Tobacco firms face growing pressure to address health and environmental harms

Tobacco firms are facing increasing pressure from civil society organisations and governments to pay for the health and environmental damages caused by their products. At a global summit on tobacco control in Panama, activists and officials urged the adoption of a measure that would strengthen the ability of countries to hold the industry liable. The measure, which is supported by several countries, would also help to recover the costs of treating tobacco-related diseases and preventing tobacco use.

The summit, which is taking place from 8 to 13 February 2024, is the tenth Conference of the Parties (COP10) to the World Health Organization (WHO) Framework Convention on Tobacco Control (FCTC). The FCTC is a legally binding treaty that aims to reduce the demand and supply of tobacco products, and to protect public health and the environment from the harmful effects of tobacco.

The summit brings together representatives from 182 parties to the FCTC, as well as observers from civil society organisations, intergovernmental organisations, and the tobacco industry. The summit is expected to adopt several decisions and resolutions on various aspects of tobacco control, such as taxation, illicit trade, alternative products, and tobacco industry interference.

The proposal to hold the tobacco industry liable

One of the most contentious issues on the agenda of the summit is the proposal to strengthen Article 19 of the FCTC, which deals with liability and compensation. Article 19 encourages parties to consider taking legislative or administrative measures to hold the tobacco industry liable for the harms caused by its products, and to provide access to legal remedies for victims of tobacco-related harms.

The proposal, which is championed by Oman, Pakistan, Iran, and co-sponsored by 11 other countries, calls for the establishment of a working group to develop guidelines and tools to assist parties in implementing Article 19. The proposal also requests the WHO to provide technical and legal support to parties, and to report on the progress and challenges of holding the tobacco industry liable.

The proposal is supported by the Network for Accountability of Tobacco Transnationals (NATT), a coalition of civil society organisations that monitors and exposes the tobacco industry’s misconduct. NATT and its allies have launched a petition to make the tobacco industry pay for its harms, which has gathered more than 30,000 signatures from people in 95 countries.

The opposition and response of the tobacco industry

The proposal, however, is opposed by some parties, such as the United States, the European Union, Japan, and Canada, who have raised concerns about the feasibility, legality, and effectiveness of holding the tobacco industry liable. They have also questioned the need and urgency of establishing a working group, and suggested that the issue should be dealt with at the national level.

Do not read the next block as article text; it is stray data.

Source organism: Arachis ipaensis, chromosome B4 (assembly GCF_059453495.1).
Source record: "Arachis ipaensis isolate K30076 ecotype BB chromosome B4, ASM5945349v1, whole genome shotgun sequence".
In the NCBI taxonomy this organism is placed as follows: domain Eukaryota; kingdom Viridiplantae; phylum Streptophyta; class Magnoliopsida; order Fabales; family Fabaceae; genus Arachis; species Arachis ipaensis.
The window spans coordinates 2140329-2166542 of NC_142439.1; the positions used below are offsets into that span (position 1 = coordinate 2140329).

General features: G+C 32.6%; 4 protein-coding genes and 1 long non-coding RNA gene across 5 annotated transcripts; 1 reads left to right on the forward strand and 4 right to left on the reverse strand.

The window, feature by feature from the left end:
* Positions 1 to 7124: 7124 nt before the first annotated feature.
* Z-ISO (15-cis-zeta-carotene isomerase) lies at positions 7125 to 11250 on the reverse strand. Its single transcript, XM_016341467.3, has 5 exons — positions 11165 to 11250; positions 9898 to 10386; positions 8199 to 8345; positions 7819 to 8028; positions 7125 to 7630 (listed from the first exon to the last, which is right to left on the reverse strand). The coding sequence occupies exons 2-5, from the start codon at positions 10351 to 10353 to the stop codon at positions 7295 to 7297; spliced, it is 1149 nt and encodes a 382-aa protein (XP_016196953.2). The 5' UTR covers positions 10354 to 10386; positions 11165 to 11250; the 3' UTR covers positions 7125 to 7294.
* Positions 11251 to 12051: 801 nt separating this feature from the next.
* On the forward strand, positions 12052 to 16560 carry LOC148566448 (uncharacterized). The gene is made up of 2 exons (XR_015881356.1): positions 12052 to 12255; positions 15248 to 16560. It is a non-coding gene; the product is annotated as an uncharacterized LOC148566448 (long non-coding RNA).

The tobacco industry, which is represented by the International Tobacco Growers’ Association (ITGA) and the International Tax and Investment Center (ITIC) as observers at the summit, has also criticised the proposal, and claimed that it is based on flawed assumptions and evidence. The industry has argued that holding it liable would violate its rights, harm the livelihoods of tobacco farmers, and create legal uncertainty and instability.

The industry has also accused the civil society organisations of being biased, unaccountable, and influenced by vested interests. The industry has called for more transparency and dialogue in the tobacco control process, and for the recognition of its role and contribution to the economy and society.

The implications and expectations of the proposal

The proposal, if adopted, would have significant implications for the tobacco industry, as well as for public health and the environment. The proposal would enable countries to pursue legal actions against the tobacco industry, and to recover the costs of treating tobacco-related diseases, which are estimated at $422 billion annually by the WHO. The proposal would also deter the tobacco industry from continuing its harmful practices, such as marketing to children, misleading consumers, and interfering with tobacco control policies.

The proposal, however, faces several challenges and obstacles, such as the lack of political will, legal expertise, and financial resources among some parties, as well as the resistance and influence of the tobacco industry. The proposal also requires the consensus of all parties to the FCTC, which may be difficult to achieve given the divergent views and interests of the parties.

The civil society organisations and the proponents of the proposal have expressed their hope and expectation that the summit will adopt the proposal, and that the parties will commit to holding the tobacco industry liable for its harms. They have also urged the parties to reject the tobacco industry’s attempts to undermine the proposal, and to uphold the spirit and principles of the FCTC.

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